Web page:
Forgotten cemetery remembered by local group

By ALLEN LAMAN
alaman@dcherald.com

JASPER — The secluded Forest Grove Pioneer Cemetery has been largely erased by the march of time. Jasper’s first burial ground, the site has become a seemingly empty plot of land in a corner of the Parklands of Jasper.

Once-forgotten but always important, a local collective aims to commemorate those buried in its soil by placing a 5-foot-tall granite monument at the location. Keeping the memory of the cemetery alive is important to them.

“It’s part of history,” said Matt Hilger, president of the Dubois County Stone Carvers. He said Jim Corn, Stan Jochum, Joe Rohleder and Jim Hedinger researched and identified the lot en route to making the memorial a reality.

The roughly $2,500 marker will be crafted by Schum Monuments of Dale, and will display the names of the 18 recorded men, women and children buried on the grounds. It will also be dedicated to any unknown persons who were laid to rest at the site.

The total cost of the headstone-shaped monument will be supplied by a donor who has a family member buried at the site. Last week, the Jasper Park Board approved the placement of the memorial pending a final approval of the location by an engineer. The Jasper Common Council will also need to approve the donation in the future.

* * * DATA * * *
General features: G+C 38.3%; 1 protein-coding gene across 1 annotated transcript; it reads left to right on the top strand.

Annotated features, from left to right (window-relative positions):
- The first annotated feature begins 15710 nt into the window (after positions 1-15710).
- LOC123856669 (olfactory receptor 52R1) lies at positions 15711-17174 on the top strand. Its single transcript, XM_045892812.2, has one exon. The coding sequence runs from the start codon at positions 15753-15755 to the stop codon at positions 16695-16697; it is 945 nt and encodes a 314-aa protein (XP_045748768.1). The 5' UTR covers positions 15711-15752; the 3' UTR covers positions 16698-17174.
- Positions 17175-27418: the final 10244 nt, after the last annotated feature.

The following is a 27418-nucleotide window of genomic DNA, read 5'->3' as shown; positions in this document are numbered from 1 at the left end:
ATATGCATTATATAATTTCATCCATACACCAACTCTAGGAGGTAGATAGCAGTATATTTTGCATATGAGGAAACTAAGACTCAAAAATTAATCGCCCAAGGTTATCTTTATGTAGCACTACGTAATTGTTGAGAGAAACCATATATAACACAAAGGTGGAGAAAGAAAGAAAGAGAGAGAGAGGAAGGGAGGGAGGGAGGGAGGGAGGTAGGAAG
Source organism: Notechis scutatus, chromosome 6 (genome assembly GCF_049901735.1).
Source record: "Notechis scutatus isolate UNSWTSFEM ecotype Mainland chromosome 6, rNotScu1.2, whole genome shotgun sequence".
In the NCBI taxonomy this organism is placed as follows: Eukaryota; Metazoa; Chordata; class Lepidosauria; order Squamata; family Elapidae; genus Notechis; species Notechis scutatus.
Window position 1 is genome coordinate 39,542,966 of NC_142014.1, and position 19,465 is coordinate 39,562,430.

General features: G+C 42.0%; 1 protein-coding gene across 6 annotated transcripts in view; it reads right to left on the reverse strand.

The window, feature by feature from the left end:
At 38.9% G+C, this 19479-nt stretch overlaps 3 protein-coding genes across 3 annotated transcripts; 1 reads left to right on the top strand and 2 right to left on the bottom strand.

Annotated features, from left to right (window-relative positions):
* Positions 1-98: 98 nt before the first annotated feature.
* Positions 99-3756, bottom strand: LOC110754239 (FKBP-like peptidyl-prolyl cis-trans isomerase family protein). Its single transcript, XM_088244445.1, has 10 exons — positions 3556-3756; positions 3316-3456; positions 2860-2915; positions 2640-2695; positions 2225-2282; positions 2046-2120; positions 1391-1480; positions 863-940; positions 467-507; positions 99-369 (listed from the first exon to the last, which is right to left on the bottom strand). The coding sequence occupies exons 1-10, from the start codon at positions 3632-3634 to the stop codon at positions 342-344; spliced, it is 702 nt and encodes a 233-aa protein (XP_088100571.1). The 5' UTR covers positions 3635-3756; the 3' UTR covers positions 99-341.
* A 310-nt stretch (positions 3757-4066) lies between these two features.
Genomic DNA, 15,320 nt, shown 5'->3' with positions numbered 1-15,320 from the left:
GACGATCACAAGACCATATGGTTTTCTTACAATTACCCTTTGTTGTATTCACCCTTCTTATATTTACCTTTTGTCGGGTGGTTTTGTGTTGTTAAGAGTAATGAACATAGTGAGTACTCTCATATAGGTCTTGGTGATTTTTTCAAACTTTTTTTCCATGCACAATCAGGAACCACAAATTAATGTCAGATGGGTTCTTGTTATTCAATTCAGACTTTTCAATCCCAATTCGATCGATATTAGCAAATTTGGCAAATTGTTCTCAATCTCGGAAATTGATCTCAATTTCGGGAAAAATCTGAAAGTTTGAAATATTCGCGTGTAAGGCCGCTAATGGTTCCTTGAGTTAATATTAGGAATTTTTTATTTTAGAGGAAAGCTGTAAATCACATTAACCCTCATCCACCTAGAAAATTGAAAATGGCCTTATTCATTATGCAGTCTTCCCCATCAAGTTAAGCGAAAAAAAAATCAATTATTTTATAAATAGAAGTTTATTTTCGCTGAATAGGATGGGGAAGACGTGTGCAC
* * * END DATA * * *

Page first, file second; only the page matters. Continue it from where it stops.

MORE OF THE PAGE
According to excerpts from George R. Wilson’s “Historical Notes on Dubois County,” Forest Grove Pioneer cemetery — also known as the Huber graveyard — was “neglected, forgotten and finally lost to the memory of man” due to various reasons.

The area was probably not entirely cleared, and its boundaries were not well defined or marked. It was not located on a public roadway, and the original settlers who were buried at the site were poor and unable to set gravestones for the departed. The wooden crosses and stakes that were used instead quickly fell into decay.

“The action of the elements of time, wind, rain and frost all combined to obliterate all traces of the interments in Forest Grove,” the document reads.

The cemetery — which is located approximately north of the Jasper Armory, at the top of a hill near the concrete base of the old Jasper County Club’s clubhouse — was never owned by St. Joseph Parish, and was used as a private burial plot for Catholic settlers until a cemetery could be established. People were laid to rest at the site between the years of 1837 and 1840.

Hilger said the Dubois County Stone Carvers formed about five years ago after member Josh Dodd learned the craft of stone carving from a master stone mason in Pfaffenweiler, Germany. The group’s mission is to restore headstones and preserve local cemeteries.

Hilger said the Forest Grove Pioneer Cemetery “just disappeared, and needs to be remembered.” He hopes people who stroll through the Parklands will see the marker and do just that.




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